Alvar Aalto House

    Riihitie 20

    Helsinki, Finland 00330

    alvaraalto.fi

    In 1934, Aino and Alvar Aalto acquired a site in almost completely untouched surroundings in the Munkkiniemi neighborhood of Helsinki, Finland. They started designing their own house which was completed in August 1936. The Aalto House anticipates the two-year younger Villa Mairea, a luxury residence where Aalto's creativity was able to come into full bloom. But in contrast to its larger sister, the Aalto House is a cozy, intimate building for living and working, designed by two architects for themselves, using simple uncluttered materials.

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  Eames House203 Chautauqua Blvd. Pacific Palisades, California 90272 eamesfoundation.org The Eames House, Case Study House #8, was one of roughly two dozen homes built as part of The Case Study House Program. Begun in the mid-1940s and continuing through the early 1960s, the program was spearheaded by John Entenza, the publisher of Arts and Architecture magazine.    This originally appeared in Eames Time Machine.
    Eames House

    203 Chautauqua Blvd.

    Pacific Palisades, California 90272

    eamesfoundation.org

    The Eames House, Case Study House #8, was one of roughly two dozen homes built as part of The Case Study House Program. Begun in the mid-1940s and continuing through the early 1960s, the program was spearheaded by John Entenza, the publisher of Arts and Architecture magazine.

    This originally appeared in Eames Time Machine.
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  Finn Juhl HouseKratvænget 15 Charlottenlund, Denmark ordrupgaard.dk Experience furniture designer and architect Finn Juhl's open-plan house and masterful integration of space and light.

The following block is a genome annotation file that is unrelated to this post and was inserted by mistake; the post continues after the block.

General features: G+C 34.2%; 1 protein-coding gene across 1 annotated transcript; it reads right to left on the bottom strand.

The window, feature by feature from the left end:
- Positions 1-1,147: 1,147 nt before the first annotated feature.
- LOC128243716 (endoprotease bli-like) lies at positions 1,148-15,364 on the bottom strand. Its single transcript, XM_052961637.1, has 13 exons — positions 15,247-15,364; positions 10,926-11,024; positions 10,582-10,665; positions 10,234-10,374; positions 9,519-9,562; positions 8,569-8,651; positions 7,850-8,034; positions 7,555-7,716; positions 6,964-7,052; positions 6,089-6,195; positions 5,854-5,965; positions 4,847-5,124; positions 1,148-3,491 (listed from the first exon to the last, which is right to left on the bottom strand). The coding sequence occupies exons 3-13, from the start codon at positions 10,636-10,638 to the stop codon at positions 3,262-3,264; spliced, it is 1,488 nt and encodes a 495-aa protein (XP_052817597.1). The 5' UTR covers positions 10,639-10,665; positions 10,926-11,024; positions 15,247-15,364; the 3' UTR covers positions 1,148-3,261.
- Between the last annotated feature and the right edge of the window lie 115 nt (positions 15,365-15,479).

Finn Juhl House

    Kratvænget 15

    Charlottenlund, Denmark

    ordrupgaard.dk

    Experience furniture designer and architect Finn Juhl's open-plan house and masterful integration of space and light.

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  Gropius House68 Baker Bridge Road Lincoln, Massachusetts 01773 historicnewengland.org Walter Gropius, founder of the German design school known as the Bauhaus, was one of the most influential architects of the twentieth century. He built his house in 1938 as his family home when he came to Massachusetts to teach architecture at Harvard's Graduate School of Design.
    Gropius House

    68 Baker Bridge Road

    Lincoln, Massachusetts 01773

    historicnewengland.org

    Walter Gropius, founder of the German design school known as the Bauhaus, was one of the most influential architects of the twentieth century. He built his house in 1938 as his family home when he came to Massachusetts to teach architecture at Harvard's Graduate School of Design.

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  Lina Bo Bardi's Casa de VidrioRua General Almerio De Moura, 200 São Paulo, Brazil institutobardi.com.br